The Virchow Foundation for Global Health joins the global community in raising its voice against gender-based discrimination and celebrating progress made, women’s achievements and their crucial contributions to health this International Women’s Day (IWD) 2023.
Women’s rights are human rights (1) and investing in women uplifts all people, communities and countries. Therefore, women’s and girls’ health and their equitable access to healthcare needs to be significantly higher prioritised. The inclusion of empowering all women and girls and the achievement of gender equality in the Agenda 2030 of the United Nations Sustainable Development Goals was one of the first steps to increase awareness and target actions (1). After significant achievements in the past decades, recent global health crises led to the fact that the world is not on track. This International Women’s Day hence not only serves as a celebration but is a call for heightened commitment from the global community – the time to invest in women and girls is now (1,2).
History of the International Women’s Day
The year 1848 marks the earliest recorded milestone when Americans Elizabeth Cady Stanton and Lucretia Mott gathered some hundred people, protesting the exclusion from speaking at an anti-slavery convention (2,3). “A movement is born.” (3)
The first National Women’s Day was then held in 1908 in America by the Socialist Party. Already well over a century ago, the foundation of IWD was laid by the labour movements in the 20th century when 15,000 women marched in New York City for their rights and improvement of working conditions (4,5,6). They demanded shorter working hours, better pay and women’s suffrage (women’s suffrage is the right of women to lawfully exercise their right to vote in national and local elections (7)). Two years later, in 1910, the German communist activist and women’s rights’ advocate Clara Zetkin proposed to establish an international day dedicated to women during an International Conference of Working Women in Copenhagen (4). After the unanimous adoption of the participating women, it was celebrated in 1911 in Austria, Denmark, Germany and Switzerland (5).
The world commemorating this day on March 8, dates to a strike during WWI when Russian women demanded “Bread and Peace” (4). The date was Sunday, February 23 on the Julian calendar (in use back then) which translates to the Gregorian calendar date of March 8 (4,5). The result of this four-day protest was the abdication of the Czar and women’s right to vote by the provisional government (5).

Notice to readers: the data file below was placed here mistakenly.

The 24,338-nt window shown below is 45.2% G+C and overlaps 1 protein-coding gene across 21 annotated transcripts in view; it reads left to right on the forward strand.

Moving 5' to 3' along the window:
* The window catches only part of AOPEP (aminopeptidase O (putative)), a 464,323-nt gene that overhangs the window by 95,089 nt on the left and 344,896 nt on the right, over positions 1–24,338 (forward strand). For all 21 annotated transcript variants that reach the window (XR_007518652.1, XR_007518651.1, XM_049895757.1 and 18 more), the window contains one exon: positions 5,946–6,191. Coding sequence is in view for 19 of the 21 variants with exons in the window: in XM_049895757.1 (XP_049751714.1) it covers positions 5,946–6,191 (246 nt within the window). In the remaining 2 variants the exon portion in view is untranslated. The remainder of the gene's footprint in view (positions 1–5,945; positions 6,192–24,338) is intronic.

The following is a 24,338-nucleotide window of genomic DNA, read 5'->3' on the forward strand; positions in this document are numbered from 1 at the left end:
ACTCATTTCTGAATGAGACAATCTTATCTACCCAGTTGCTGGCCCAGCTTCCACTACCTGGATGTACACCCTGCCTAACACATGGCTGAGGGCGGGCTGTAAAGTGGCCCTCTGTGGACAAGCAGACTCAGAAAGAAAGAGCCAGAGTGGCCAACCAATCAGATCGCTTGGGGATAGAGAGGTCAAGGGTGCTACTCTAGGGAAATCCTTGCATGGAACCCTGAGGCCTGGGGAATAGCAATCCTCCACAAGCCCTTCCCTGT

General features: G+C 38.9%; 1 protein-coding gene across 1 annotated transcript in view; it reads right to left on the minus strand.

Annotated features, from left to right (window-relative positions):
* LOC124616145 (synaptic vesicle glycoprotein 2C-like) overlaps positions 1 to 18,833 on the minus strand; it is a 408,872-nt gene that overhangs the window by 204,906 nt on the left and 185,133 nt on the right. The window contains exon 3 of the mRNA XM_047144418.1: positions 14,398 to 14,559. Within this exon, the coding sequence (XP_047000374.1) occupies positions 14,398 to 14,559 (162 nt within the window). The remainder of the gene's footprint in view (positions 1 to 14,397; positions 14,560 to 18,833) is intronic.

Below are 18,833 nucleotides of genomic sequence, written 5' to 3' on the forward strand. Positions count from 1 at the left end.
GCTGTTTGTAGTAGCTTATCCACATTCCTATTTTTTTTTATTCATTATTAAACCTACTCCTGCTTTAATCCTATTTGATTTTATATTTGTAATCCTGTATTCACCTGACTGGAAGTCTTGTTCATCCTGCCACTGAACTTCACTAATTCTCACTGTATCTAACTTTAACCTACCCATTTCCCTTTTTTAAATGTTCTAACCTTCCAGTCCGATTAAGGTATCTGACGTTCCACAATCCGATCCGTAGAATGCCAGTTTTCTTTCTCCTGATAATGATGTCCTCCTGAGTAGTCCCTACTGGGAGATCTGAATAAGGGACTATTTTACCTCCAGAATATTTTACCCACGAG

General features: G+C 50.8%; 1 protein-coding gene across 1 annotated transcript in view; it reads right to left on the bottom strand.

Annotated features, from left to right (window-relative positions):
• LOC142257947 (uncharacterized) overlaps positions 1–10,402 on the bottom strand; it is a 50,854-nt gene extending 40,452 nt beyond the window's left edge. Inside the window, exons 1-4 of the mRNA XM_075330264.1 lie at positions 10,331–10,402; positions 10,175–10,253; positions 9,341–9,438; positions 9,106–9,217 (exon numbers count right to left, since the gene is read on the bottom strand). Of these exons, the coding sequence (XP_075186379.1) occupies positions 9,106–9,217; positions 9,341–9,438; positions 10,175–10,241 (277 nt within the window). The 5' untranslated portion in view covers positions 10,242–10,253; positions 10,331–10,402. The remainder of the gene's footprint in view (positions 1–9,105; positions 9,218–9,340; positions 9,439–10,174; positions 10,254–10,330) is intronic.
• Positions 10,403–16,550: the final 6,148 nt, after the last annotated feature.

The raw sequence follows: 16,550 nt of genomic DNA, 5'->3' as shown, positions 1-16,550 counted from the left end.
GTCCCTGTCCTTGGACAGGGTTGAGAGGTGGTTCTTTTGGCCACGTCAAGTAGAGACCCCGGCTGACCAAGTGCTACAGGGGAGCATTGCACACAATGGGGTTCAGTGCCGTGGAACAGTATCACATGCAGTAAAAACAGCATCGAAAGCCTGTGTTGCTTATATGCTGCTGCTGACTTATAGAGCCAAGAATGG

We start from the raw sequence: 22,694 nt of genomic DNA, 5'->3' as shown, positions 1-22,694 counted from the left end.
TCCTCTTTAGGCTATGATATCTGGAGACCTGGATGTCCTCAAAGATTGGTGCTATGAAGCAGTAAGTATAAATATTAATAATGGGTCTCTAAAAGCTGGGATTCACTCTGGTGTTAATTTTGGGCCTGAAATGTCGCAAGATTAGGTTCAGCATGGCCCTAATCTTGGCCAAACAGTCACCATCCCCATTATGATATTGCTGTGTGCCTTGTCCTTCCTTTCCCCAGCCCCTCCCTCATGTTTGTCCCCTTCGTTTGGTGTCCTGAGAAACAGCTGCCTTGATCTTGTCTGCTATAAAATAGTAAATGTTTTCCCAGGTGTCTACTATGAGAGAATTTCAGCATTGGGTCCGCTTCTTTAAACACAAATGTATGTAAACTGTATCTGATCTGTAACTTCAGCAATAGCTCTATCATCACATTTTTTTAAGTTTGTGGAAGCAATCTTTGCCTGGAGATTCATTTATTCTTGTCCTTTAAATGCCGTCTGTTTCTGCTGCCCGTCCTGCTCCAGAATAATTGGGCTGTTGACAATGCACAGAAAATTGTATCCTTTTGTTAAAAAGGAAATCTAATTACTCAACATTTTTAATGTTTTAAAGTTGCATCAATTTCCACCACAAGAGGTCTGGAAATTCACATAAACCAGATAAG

The United Nations began celebrating March 8 in the year 1975 during the International Women’s Year (3,7), the first theme a year later being “Celebrating the Past, Planning for the Future” (7). Two years after the start of the celebration, the General Assembly adopted a resolution proclaiming a United Nations Day for Women’s Rights and International Peace (3,7).
Important events happening in celebration of #IWD2023
The sixty-seventh session of the Commission on the Status of Women (CSW67) will take place from March 6 to 17, 2023. Representatives of Member States, United Nations entities and Non-Governmental Organisations from all regions around the world are invited and will contribute to the session: >Link
(Re)watch the high-level event of the United Nations on the occasion of the International Women’s Day on March 8 2023 from 10:00-11:30 CET with, inter alia, António Guterres, Mathu Joyini, Sima Bahous and several more: >Link
All around the world, individuals are raising their voice and marching for women’s rights, demanding a bright, equitable, safe and rewarding future for women and girls globally. In Berlin, IWD is a public holiday with several important demonstrations and events. It is mostly referred to as “Feministischer Frauenkampftag” (9) to include all individuals beyond the binary of gender.
It is essential and crucial to further raise awareness and not be silent. Women’s rights are still neglected and abused in all areas of the world. The Virchow Foundation for Global Health is proud to have a strong, female global health leadership represented in their governing bodies who actively shape the Foundation’s vision and continue to raise their voice.
Learn more about Women’s Rights and their role in global health: Women in Global Health, Sustainable Development Goal 5 – Achieve gender equality and empower all women and girls, UN Women, Commission on the Status of Women (CSW67), International Women’s Day, Amnesty International